If conservative treatment doesn’t work, a surgical solution may be needed. This can vary from the arthroscopy to cleanup the rough surfaces to complete joint replacement. A joint replacement is when the moving parts of the joint are replaced by synthetic or metal parts to help restore the smooth surfaces and increase the joint space thus allowing for normal pain free movement. Some common replacements include:
- Knee replacement
- Hip replacement
- Shoulder replacement
- Ankle replacement
- Radius head (elbow) replacement
Rehabilitation following surgery is important to achieve full range of movement, decrease swelling and restoring normal muscle action. The recovery period can range from 6-12 weeks post surgery.
SOFT TISSUE INJURIES
This includes all the muscles, tendons and ligaments in the body. A muscle is a soft tissue that can contract to shorten and lengthen to create movement. A tendon is a type of soft tissue that cannot contract and it attaches a muscle to the bone. The ligaments are the same type of tissue as tendons, but they only attach bone to bone (over a joint) and can also not contract.
Tears and Sprains
Injury can occur in of these tissues is overstretched or is suddenly placed under abnormal stress. This can result in small tears developing which can cause localized bleeding and inflammation. If enough force is applied to the soft tissue, they can tear completely which will result in a loss of function as well as create an unstable joint. These type of injuries include ligament sprains/tears, muscle tears and tendon tears.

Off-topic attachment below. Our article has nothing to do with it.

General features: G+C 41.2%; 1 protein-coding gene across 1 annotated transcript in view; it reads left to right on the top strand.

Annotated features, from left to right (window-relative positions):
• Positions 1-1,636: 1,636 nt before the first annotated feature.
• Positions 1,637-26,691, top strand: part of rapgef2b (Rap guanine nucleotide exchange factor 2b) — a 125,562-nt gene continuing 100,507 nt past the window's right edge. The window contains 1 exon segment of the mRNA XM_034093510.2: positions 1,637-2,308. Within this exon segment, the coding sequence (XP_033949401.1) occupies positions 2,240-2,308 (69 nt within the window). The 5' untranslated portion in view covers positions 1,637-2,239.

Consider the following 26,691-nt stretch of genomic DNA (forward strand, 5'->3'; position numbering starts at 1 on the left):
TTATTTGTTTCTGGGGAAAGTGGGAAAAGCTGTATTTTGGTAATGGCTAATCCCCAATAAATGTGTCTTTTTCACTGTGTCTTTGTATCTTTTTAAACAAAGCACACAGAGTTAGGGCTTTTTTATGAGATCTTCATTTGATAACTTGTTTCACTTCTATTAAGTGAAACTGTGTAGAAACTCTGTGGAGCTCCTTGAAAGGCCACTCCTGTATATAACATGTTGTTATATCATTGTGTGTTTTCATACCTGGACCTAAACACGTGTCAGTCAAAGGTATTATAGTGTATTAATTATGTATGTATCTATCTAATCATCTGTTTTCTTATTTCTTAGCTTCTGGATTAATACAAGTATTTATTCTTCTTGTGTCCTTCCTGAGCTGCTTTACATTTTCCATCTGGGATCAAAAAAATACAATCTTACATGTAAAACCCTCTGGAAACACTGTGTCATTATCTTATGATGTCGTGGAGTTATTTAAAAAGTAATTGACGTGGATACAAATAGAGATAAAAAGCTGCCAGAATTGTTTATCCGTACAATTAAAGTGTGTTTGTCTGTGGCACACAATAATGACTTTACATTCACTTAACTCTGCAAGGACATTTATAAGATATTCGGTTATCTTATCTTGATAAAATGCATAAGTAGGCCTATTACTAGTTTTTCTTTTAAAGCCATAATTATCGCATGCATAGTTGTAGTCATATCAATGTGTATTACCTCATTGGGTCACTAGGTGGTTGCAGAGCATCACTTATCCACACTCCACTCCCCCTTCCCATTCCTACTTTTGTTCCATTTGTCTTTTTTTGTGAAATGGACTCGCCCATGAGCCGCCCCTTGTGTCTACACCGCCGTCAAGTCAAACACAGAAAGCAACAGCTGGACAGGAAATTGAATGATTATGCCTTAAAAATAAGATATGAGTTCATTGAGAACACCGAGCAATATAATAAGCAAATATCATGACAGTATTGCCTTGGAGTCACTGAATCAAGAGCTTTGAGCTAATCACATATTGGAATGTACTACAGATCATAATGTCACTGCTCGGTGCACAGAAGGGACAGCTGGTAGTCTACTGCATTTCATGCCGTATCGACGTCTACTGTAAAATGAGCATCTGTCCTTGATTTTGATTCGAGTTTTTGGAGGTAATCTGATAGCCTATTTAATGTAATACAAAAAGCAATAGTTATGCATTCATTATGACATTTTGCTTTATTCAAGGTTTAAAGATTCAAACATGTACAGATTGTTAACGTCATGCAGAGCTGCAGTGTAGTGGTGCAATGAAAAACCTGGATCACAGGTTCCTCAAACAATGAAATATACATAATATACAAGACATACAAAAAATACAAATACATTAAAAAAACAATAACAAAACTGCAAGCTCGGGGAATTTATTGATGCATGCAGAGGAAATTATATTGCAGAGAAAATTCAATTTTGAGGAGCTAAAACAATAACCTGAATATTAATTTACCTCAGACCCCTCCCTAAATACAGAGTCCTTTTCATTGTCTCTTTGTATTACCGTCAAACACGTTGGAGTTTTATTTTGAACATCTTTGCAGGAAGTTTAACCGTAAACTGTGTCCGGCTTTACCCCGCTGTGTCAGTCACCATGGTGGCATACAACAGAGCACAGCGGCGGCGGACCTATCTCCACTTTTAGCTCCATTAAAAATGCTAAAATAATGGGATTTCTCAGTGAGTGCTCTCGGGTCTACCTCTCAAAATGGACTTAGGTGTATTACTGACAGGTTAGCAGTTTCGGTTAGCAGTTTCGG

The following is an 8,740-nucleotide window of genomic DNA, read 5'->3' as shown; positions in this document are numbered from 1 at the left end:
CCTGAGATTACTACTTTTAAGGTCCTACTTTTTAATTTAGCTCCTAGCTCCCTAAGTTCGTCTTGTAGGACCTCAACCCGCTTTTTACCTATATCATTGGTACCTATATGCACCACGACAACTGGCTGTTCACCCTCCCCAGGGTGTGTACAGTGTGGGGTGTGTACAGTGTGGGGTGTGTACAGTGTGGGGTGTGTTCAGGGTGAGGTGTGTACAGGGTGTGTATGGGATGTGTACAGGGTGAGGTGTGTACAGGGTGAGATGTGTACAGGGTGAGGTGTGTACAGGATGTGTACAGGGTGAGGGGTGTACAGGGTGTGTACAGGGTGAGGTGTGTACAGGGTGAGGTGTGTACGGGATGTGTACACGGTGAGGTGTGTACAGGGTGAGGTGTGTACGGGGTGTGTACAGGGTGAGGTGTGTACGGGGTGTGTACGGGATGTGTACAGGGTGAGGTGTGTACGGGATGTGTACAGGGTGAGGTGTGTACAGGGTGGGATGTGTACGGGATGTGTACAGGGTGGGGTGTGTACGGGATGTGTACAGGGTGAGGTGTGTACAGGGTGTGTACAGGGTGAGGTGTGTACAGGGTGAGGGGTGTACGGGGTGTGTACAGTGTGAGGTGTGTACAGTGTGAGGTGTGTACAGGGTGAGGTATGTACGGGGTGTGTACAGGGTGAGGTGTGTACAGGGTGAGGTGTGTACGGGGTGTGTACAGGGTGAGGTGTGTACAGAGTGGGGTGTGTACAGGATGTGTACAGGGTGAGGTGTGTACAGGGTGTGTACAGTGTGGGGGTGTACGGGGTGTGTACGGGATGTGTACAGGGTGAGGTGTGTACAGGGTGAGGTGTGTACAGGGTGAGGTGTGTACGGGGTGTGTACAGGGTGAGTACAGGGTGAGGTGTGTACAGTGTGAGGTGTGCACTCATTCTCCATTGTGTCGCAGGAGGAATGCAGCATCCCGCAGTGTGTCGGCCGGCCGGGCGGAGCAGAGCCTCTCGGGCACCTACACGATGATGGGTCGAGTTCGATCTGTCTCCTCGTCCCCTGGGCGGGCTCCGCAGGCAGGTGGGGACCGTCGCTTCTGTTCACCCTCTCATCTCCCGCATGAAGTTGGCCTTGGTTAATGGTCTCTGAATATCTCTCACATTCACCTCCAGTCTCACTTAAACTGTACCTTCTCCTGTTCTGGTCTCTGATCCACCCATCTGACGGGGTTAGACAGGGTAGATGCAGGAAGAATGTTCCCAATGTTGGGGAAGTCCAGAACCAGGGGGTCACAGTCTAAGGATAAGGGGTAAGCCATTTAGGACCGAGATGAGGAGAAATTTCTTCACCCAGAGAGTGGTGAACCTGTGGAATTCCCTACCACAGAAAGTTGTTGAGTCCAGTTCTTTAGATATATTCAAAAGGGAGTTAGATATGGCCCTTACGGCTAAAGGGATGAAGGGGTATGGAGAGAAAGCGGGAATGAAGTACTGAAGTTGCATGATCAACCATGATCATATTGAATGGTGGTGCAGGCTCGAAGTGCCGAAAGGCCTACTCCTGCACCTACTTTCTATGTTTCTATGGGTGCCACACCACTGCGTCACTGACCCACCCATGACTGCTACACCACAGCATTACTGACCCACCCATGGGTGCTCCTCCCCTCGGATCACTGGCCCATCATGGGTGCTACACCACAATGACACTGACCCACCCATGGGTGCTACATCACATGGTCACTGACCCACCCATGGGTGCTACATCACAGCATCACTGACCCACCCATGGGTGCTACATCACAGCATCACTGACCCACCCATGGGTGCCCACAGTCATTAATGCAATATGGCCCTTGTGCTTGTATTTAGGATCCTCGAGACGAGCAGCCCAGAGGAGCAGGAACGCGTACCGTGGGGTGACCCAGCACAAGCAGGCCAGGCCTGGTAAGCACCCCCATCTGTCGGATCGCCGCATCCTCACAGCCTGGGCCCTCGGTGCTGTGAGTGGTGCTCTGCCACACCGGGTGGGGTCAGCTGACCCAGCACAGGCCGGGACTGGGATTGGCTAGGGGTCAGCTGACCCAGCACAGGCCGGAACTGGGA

Repeated strain of the tissue can lead overuse injuries that can become chronic. There is no trauma involved and the injury usually develops over a couple of days to weeks. The repeated strain can create inflammation in the tissue which can cause pain and loss of movement. Muscle weakness can develop over time as the patient tries to avoid the painful movements, thus making the problem worse. This group of injuries includes:
- Tendonitis and tenosynovitis
- Rotator Cuff Syndrome
- Tennis Elbow
- Golfer’s elbow
- Plantar fasciatis
- Jumper’s knee
The diagnosis of soft tissue injuries starts with a good clinical evaluation. If trauma is involved and a tear is suspected, then an ultrasound can be sufficient to determine any damage and the underlying inflammation, and exclusion of more severe injuries.If this is unclear, a CT scan or MRI scan can also be used.
If there is a complete tear, then surgery is required to repair the injury and is followed by physiotherapy rehabilitation to recover full movement and muscle strength. If there is only a partial tear, then the correct bracing and rest can be sufficient to help the recovery process. The role of the physiotherapist is then to protect the structure from further damage, decrease any pain and swelling and to maintain and improve movement and strength.
Overuse injuries can become chronic and may respond slower to treatment. The physiotherapist should try and determine the underlying cause of the injury and try to modify this activity. This can include changing the office/computer set up or by providing bracing for a limited period. Treatments then focus on decreasing pain and swelling by using soft tissue massage, ultrasound and electrotherapy. Movement and strength are then improved with mobilization, stretches and rehab strengthening.
Healing time will depend on the severity of the injury and the nature of the problem. Surgical repairs and physiotherapy rehabilitation usually follow a pre-set program and can last 6-12 weeks. For the overuse injuries this may be longer or shorter depending on how severe the injury is and how well the home/work modifications can be done.